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Profile - Gamble Sands' Dave Christenson
I met with Dave Christenson in Brewster, Wash., a small town of 2,000 in north-central Washington. Dave is the general manager and head pro at the new Gamble Sands golf course, located about 10 miles outside of town, and which will be opening August 2.
Christenson is overseeing the David McLay Kidd-designed venue, whose nearest city of consequence is Wenatchee, 80 miles to the south. After that is Spokane, just under three hours to the east, and Seattle, west over the Cascades and a little over three hours away.
Joining us was Nick Saper, the newly-hired caddie master. Caddies are an unknown species in the golf world of north-central Washington, if not most of the state. Christenson explained that caddies would be optional on the course, and as general manager they would come under his wing. Asked what other functions over which he would preside, he noted Gamble Sands’ chef, food and beverage manager, retail areas, and guest services.
He added that the principals in these areas have experience at Spokane’s Davenport Hotel, Sun Mountain Lodge in Winthrop, Chambers Bay near Tacoma, Bandon Dunes along the Oregon coast, and Idaho’s Circling Raven. Four of them have worked on both coasts of the United States.
Before Christenson went to work at Circling Raven south of Coeur d’Alene, he was responsible for the course’s name. Before the course opened, the owners – the Coeur d’Alene Indian Tribe – had been trying to come up with a suitable moniker but without success. Dave had been researching the tribe and mentioned that a significant chief was named Circling Raven. That was all it took, and the highly acclaimed course suddenly had an identity.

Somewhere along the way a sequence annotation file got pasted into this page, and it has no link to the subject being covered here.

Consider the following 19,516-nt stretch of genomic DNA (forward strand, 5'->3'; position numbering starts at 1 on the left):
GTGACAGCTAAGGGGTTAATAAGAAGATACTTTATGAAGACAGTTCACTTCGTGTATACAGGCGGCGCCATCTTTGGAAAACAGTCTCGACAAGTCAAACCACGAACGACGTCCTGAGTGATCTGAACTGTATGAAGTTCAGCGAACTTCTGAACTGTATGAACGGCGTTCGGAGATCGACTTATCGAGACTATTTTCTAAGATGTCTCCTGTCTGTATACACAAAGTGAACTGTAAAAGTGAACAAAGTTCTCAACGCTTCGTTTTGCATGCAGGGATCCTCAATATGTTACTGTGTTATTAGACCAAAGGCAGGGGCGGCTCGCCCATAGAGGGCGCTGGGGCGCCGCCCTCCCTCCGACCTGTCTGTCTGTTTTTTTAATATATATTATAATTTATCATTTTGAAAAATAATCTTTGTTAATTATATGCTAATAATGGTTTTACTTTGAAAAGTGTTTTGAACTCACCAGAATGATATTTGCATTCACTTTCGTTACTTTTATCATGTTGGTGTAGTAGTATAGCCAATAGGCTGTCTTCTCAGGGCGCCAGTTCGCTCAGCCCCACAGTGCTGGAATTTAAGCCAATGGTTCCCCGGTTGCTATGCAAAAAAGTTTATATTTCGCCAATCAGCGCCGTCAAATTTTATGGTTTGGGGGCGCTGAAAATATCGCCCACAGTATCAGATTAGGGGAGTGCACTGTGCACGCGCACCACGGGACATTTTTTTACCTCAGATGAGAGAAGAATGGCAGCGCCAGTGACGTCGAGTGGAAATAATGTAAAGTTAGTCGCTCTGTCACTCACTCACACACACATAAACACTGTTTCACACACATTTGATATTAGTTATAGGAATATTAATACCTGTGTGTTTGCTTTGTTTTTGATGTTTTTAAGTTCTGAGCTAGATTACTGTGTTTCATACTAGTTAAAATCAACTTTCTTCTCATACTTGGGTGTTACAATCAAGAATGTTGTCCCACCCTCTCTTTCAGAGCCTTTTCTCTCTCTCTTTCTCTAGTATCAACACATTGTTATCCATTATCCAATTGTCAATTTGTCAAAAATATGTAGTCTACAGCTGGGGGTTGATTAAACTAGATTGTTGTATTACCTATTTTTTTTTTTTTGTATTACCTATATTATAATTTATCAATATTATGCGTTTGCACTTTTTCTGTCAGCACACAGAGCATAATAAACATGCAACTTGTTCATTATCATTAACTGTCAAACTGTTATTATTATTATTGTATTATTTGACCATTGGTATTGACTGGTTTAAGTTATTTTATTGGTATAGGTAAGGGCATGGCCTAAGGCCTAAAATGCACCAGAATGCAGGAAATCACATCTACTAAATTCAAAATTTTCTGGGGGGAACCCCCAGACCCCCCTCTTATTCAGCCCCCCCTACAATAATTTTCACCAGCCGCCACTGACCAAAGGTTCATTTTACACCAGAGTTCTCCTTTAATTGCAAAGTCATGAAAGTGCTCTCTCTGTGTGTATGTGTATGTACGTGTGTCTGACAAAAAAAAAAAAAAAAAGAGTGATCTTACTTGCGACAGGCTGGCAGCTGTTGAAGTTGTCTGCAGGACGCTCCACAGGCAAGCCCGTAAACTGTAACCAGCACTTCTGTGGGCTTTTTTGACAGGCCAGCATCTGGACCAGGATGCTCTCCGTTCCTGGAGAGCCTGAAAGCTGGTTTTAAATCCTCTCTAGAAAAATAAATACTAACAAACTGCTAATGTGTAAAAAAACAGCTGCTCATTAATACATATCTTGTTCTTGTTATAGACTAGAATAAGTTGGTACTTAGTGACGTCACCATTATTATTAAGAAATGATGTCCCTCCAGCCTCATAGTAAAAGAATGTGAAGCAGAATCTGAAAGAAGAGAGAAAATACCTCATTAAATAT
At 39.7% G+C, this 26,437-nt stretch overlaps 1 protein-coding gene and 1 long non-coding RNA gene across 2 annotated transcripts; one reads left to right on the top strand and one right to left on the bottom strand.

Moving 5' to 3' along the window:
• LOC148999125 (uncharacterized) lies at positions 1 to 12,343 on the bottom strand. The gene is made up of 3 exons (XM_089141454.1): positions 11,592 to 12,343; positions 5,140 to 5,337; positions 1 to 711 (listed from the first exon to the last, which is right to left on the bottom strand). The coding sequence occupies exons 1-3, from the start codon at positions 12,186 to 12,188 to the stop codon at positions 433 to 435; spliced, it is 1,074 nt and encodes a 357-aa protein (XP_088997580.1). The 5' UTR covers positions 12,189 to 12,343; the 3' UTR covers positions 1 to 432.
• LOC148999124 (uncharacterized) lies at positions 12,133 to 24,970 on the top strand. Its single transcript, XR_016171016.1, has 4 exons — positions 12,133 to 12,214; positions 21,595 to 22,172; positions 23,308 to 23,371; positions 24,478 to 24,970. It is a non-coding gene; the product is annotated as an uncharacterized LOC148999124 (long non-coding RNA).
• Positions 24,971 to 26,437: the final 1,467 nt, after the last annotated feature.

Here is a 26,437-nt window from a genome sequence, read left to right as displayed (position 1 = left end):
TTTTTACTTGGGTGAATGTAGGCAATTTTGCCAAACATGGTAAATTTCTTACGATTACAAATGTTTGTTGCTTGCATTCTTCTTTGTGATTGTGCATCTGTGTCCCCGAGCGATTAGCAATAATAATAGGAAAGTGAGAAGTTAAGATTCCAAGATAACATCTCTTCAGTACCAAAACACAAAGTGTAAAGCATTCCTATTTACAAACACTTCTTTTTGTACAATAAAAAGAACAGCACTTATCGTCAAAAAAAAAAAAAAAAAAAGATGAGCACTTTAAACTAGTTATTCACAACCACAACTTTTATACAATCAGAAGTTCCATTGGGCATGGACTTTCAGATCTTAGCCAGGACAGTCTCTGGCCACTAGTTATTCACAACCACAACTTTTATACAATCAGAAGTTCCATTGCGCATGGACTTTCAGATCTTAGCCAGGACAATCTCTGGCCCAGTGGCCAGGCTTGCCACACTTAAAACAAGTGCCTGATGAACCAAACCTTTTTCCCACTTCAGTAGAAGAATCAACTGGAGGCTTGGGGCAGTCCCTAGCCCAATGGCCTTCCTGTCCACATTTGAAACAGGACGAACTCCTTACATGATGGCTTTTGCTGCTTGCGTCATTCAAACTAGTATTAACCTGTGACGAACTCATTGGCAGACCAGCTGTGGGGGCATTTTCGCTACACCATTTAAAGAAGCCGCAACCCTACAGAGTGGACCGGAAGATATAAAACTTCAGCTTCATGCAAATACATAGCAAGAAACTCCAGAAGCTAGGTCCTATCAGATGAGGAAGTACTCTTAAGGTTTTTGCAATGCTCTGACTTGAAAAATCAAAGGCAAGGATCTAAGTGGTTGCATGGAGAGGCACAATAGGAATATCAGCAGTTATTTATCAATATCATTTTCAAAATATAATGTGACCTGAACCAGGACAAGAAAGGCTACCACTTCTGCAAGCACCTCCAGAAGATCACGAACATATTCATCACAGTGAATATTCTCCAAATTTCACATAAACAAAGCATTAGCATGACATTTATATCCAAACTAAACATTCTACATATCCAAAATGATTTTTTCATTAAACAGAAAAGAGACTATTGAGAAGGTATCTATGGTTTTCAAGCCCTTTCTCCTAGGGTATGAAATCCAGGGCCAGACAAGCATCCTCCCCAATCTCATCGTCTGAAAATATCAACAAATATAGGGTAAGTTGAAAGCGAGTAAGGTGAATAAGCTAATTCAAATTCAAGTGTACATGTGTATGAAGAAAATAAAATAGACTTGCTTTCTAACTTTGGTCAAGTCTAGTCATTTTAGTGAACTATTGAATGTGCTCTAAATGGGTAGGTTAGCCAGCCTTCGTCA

Prior to visiting Gamble Sands we took a side trip to one of three holes completed at the temporarily on-hold Gamble Cliffs layout, a Perry Dye design that was stopped when the nation’s economy went downhill. This course is partially in the town of Brewster and extends into Okanogan County. Long-range plans call for a hotel and a possible gated community with tennis, swimming and other amenities.
But Gamble Sands will be strictly golf. Featuring 120 acres of all-fescue turf, there’s only one tree in sight at the links-like course above the Columbia River.
Christenson married his wife, Jennifer, in 1992. The couple now has two children, Eli 17, and Emily, 13. The couple met in high school and the two attended Washington State University, where David graduated with a major in General Studies. After college he became an assistant pro at Spokane’s Indian Canyon, one of the top-100 public courses in the nation, and then to Circling Raven.
Dave Christenson Getting Input from the Crew
From Circling Raven, Christenson moved out East where, for six years, he managed the 45-hole Lyman Orchards Golf Club in Connecticut. Says Christenson, “The opportunity came along to come back home to Washington State and work for OB Sports as the GM at Gamble Sands. I knew this was going to be very special as I drove the course for the first time with Orrin Vincent. “
As head pro and GM at Gamble Sands, he’s in charge of the pro shop and merchandising. However, Jennifer will be the boss when it comes to merchandising, which will be all upscale, name-brand stuff.
“She did all the work [merchandising] at Circling Raven, setting sales records, and I got all the credit,” says a grinning Christenson. In the still under-construction Gamble Sands clubhouse – a modest structure for such an upscale venue, the pro shop will be in a corner and Jennifer’s domain will occupy a larger area.